Vail Daily’s View: Pass a law, then repeal another
Vail, CO, Colorado
Lawmakers, Democrat or Republican, often live up to their name. They do love to pass laws.
Sometimes, they bury us in laws.
Some laws are, of course, useful and necessary, like stricter drunken-driving laws that keep the sober driving public safe or child pornography laws that keep our kids safe from predators or laws that strengthen the civil rights of all Americans.
But sometimes Legislatures — again, this goes for both parties –seem to think up and try to pass laws for no other reason than that’s what they think they’re supposed to do.
The Colorado Legislature, for instance, has in the past few years passed laws forcing drivers to move out of the right lane if police or other emergency workers have someone pulled over on the side of aroad. You also may get a ticket if you’re going too slow and there are five or more cars behind you on a one-land road. Truckers face steeper fines for not putting on their chains during snowstorms.
Participate in The Longevity Project
The Longevity Project is an annual campaign to help educate readers about what it takes to live a long, fulfilling life in our valley. This year Kevin shares his story of hope and celebration of life with his presentation Cracked, Not Broken as we explore the critical and relevant topic of mental health.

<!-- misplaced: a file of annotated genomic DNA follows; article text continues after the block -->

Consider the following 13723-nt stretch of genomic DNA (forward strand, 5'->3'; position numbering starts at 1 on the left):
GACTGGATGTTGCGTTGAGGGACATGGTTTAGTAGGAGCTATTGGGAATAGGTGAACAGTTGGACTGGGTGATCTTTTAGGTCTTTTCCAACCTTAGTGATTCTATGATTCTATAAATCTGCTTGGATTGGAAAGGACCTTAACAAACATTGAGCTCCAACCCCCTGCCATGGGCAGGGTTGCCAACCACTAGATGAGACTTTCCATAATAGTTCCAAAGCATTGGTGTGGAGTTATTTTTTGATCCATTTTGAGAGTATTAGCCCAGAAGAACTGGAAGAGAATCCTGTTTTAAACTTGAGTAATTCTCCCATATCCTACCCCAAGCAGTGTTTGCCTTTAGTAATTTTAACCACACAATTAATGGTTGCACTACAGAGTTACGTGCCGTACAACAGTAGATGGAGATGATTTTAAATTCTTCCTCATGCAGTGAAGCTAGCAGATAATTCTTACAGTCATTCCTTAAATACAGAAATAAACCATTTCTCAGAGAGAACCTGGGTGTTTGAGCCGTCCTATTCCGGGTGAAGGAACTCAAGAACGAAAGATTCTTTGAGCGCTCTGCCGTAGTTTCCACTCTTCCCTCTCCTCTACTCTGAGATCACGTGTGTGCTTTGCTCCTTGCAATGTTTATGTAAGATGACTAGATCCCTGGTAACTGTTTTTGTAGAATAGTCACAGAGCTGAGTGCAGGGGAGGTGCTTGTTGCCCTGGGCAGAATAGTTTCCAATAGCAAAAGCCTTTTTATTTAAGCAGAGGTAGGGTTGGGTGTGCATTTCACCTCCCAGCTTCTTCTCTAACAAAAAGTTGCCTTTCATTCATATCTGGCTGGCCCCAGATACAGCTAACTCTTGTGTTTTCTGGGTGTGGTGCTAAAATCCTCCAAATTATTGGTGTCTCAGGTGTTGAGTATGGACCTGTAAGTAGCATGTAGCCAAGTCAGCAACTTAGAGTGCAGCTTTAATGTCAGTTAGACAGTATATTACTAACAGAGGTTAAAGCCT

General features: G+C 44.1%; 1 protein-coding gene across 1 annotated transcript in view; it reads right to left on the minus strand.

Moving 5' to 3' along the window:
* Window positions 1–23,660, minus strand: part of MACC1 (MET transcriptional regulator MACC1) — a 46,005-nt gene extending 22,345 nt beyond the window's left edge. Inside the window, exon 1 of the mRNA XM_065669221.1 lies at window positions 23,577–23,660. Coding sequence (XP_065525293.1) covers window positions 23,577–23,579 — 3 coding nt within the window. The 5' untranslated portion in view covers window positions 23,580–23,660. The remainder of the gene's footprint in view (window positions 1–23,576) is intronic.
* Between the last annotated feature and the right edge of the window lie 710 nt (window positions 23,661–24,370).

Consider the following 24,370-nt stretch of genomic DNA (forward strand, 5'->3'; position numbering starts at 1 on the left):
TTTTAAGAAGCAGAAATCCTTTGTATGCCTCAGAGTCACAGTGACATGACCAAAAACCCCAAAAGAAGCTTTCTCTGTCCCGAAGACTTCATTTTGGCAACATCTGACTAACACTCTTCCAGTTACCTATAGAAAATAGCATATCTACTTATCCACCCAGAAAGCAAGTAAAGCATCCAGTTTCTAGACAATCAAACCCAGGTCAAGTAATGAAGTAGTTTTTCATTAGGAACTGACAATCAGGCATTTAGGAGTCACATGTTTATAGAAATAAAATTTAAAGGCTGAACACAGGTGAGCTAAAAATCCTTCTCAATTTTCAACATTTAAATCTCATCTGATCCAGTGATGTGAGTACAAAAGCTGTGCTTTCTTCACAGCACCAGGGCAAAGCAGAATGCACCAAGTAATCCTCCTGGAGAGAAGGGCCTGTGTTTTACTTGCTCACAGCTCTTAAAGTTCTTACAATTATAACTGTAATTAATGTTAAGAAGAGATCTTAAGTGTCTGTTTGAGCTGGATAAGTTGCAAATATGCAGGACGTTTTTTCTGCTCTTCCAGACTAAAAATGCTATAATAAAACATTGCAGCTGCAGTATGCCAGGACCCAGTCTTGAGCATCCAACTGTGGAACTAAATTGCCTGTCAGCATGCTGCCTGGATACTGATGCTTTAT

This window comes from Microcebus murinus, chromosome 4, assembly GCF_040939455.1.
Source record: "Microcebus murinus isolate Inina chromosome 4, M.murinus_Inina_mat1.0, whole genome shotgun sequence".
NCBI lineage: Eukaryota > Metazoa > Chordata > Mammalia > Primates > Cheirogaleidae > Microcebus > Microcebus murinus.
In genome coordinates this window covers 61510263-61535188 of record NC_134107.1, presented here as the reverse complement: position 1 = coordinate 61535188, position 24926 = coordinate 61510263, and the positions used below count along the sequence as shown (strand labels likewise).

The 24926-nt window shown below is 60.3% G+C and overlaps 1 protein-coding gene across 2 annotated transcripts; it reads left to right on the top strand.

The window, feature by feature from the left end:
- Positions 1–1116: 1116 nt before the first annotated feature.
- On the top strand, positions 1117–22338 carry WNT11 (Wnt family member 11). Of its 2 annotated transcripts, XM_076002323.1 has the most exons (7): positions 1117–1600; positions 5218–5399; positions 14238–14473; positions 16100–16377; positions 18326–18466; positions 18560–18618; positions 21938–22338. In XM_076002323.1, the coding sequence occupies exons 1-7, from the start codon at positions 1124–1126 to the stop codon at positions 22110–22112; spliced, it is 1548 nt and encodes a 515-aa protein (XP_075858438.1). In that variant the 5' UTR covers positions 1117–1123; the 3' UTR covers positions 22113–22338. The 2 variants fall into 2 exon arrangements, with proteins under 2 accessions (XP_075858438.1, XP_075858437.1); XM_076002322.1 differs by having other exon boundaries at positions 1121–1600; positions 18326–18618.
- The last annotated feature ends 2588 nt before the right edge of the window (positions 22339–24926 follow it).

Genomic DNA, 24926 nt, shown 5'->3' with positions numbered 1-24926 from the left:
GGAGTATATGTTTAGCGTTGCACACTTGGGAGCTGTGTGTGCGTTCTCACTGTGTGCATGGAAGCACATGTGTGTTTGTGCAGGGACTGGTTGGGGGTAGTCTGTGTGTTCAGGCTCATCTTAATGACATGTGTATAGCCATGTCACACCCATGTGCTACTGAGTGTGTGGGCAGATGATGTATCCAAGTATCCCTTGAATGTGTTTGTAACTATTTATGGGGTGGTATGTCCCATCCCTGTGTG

Now, the Legislature is mulling the following laws: One would allow police to pull people over for not wearing seat belts. Another would make it illegal to talk on cell phones unless you’re using a hands-free device.
None of these are terrible laws, but the law-happy Legislature gave us the idea for another law: If the Legislature is going to pass yet another new law, it ought to repeal an existing one. Let’s balance the scales somewhat.
After all, isn’t there something about a bit of “liberty” in that pursuit of happiness?
Vail Daily Editorial Board